Recent climate research published in Nature Climate Change has confirmed that melting glaciers in Greenland will contribute to a rise in sea levels of at least 27cm even if we collectively stop burning fossil fuels immediately.
We have reached a “point of no return”. And what makes it worse is that this is the most conservative estimate, as it only factors in the contribution of the Greenland ice sheet. Forecasts have also confirmed that overall global warming has exceeded initial estimates of global warming and that we are in for a difficult millennium if drastic action is not taken immediately.
The relationship between Earth and climate science is extremely important, and the two disciplines often intersect. When water was discovered on Mars, for example, planetary scientists were able to identify features and rock formations that could only have come from contact with water. Similarly, the expansion of orbiting science and communications satellites has helped weather and planetary scientists better understand large-scale changes on the earth’s surface, including major changes in our oceans. Such a huge amount of data has never been possible to collect before, even with observations of many generations, when changes in the Earth’s surface were observed through measurements and photographs over many decades.
Although historical research has relied on computer models that take data to create possible models for the future, the inclusion of satellite data in this latest study showed a much bleaker prognosis than previously predicted. The satellite data measured ice loss in Greenland between the years 2000 and 2019 and provided more precise measurements than previously available. The results allowed the scientists to measure the actual melting of the ice, taking into account factors such as snowfall. And while it’s hard to understand the long-term effects of sea-level rise when you live inland, an estimated 600 million people live in coastal areas, defined as anywhere less than 10 meters above sea level, and will soon be at risk. everyone.
Hitting rock bottom
Jason Box from the National Geological Survey of Denmark and Greenland (GEUS), which led the survey, confirmed that these current, catastrophic estimates are still the “bare minimum”. It projects that, even conservatively, we will see these numbers more than double in the next century. The reason for this is that the research only considered global warming. But there are many other ways that ice sheets can melt at their limits in other areas, due to a number of different factors. So while this new study provided a more concrete way to estimate future ice loss (and the resulting sea level rise), it doesn’t provide a specific timeline.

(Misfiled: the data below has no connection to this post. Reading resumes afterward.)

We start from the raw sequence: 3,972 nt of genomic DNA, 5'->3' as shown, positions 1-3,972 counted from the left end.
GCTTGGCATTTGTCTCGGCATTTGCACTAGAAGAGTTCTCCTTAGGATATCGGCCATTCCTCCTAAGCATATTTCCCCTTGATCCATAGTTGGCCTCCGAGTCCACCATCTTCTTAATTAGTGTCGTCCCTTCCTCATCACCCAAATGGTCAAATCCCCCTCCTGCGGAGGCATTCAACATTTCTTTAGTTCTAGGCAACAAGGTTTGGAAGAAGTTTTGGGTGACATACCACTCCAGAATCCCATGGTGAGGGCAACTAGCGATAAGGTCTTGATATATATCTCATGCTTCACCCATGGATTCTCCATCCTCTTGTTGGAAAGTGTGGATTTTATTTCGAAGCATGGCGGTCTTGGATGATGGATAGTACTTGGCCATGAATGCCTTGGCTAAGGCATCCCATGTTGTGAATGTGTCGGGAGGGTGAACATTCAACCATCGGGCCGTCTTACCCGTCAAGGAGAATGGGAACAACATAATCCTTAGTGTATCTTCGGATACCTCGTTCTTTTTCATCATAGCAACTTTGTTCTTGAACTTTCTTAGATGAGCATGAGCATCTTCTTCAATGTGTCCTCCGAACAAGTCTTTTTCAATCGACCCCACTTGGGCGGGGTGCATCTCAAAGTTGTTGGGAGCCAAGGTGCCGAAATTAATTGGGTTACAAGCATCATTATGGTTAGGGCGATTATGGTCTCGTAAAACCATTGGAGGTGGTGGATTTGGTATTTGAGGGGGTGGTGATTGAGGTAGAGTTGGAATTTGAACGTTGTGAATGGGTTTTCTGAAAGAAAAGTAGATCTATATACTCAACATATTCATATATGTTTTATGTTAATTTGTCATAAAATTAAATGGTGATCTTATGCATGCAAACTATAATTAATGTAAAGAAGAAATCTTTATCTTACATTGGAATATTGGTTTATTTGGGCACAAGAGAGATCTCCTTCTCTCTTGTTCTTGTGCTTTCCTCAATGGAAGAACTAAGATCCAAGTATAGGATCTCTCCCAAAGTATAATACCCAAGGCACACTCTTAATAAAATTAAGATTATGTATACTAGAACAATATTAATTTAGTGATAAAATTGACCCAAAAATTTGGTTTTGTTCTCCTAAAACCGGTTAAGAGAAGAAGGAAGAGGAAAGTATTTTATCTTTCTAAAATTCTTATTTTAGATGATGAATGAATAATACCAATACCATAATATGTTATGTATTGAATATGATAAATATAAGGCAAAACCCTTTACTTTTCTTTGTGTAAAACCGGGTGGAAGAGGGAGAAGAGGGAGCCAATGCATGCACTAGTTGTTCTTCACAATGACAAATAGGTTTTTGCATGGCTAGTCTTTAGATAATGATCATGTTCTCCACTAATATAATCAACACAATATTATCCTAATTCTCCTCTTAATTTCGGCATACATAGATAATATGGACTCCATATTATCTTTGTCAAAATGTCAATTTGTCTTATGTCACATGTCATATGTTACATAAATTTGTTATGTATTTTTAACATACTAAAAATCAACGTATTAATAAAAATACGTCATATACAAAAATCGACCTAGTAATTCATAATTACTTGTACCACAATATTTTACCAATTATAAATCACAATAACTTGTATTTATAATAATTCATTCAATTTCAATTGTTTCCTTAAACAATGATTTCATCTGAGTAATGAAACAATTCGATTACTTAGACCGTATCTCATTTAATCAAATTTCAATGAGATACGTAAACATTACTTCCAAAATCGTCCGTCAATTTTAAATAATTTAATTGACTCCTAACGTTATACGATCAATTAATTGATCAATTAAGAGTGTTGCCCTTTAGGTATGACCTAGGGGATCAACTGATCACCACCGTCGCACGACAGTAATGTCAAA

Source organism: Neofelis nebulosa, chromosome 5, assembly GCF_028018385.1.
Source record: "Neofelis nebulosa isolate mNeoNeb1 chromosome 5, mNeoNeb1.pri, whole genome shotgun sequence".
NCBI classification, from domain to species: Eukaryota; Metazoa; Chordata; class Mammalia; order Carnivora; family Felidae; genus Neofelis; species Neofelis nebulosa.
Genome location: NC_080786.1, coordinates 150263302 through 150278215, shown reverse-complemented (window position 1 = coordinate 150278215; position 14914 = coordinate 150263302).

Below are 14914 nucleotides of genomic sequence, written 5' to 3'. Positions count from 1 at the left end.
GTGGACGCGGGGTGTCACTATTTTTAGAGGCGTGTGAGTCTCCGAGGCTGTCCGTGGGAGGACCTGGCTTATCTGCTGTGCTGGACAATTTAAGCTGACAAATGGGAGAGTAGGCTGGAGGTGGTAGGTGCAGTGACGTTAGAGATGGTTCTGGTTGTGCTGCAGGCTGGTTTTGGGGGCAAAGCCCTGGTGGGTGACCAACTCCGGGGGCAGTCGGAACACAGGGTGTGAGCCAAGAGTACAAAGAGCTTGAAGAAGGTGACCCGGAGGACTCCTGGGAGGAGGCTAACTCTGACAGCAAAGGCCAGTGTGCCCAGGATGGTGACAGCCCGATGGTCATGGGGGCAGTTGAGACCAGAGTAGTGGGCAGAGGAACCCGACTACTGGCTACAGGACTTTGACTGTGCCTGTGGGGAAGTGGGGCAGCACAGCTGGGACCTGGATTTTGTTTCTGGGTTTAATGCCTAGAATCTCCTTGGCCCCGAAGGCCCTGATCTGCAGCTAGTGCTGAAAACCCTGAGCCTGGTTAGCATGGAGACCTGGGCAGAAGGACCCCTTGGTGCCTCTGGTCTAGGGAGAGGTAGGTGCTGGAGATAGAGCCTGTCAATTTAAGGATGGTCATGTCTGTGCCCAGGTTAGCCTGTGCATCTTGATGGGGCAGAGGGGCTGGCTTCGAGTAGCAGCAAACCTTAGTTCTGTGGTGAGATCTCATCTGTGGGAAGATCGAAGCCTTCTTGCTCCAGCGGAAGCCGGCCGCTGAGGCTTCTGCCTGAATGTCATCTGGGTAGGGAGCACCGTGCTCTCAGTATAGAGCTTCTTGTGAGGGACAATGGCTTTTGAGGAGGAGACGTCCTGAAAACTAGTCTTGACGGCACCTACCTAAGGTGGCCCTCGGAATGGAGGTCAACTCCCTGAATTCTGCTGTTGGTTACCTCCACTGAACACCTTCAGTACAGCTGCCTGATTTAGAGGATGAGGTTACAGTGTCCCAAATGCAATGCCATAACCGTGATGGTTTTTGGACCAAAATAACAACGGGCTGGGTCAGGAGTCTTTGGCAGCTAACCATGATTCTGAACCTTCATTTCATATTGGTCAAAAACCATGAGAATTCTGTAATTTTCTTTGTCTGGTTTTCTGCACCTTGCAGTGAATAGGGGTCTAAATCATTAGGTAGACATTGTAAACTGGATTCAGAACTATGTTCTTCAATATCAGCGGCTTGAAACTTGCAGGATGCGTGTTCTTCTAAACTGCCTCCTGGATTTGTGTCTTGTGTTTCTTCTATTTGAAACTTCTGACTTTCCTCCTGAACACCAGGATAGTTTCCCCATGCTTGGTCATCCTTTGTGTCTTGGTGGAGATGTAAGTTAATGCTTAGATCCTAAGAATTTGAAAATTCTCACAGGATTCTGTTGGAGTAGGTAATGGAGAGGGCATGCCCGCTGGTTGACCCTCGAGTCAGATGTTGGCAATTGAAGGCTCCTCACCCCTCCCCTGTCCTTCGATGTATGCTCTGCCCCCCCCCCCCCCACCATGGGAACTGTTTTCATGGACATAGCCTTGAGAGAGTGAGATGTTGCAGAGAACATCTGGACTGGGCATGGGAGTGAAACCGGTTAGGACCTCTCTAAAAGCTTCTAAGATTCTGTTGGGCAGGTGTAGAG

In terms of climate change and global warming, the term “tipping point” has often been used as a catchphrase for the “point of no return.” This is the point at which the crises can become exponential and unstoppable, no matter what we do. And unfortunately, this study confirmed that we are firmly at that point, as William Colgan of GEUS stated:
“Whether it’s coming in 100 years or 150 years, it’s coming. And the sea-level rise we’ve committed to is currently increasing because of the climate trajectory we’re on.”
But Colgan also points to a potential solution, provided action is taken quickly enough.
“The difference between 78cm and 27cm highlights the difference that can be made through the implementation of the Paris Agreement. There is still a lot of room to minimize the damage.”
What should be done next?
As glaciers and ice sheets in mountainous regions, including Antarctica, around the world begin to experience significant loss, swift and decisive policy changes may at least mitigate catastrophic future climate-related events.
As support grows within the scientific community, activists are helping to spread the word because real change will come from tough political and legislative action. In the words of Gail Whiteman at the University of Exeter, “The results of this new study are hard to ignore for all business leaders and politicians concerned about the future of humanity. It’s bad news for the nearly 600 million people who live in coastal zones [less than 10m above sea level] Worldwide. As sea levels rise, they will become increasingly vulnerable and threaten about $1 trillion of global wealth.”
Southern Hemisphere farmers will tell you in their dry, grassy summers that “fire is everyone’s problem.” It is fair at this point to say that global warming is also “everyone’s problem”. It is no longer a matter of “if” but much more of a “when” and how we can mitigate the coming changes that await us all.
This article was originally published on Universe today by Kathryn Versfeld. Read the original article here.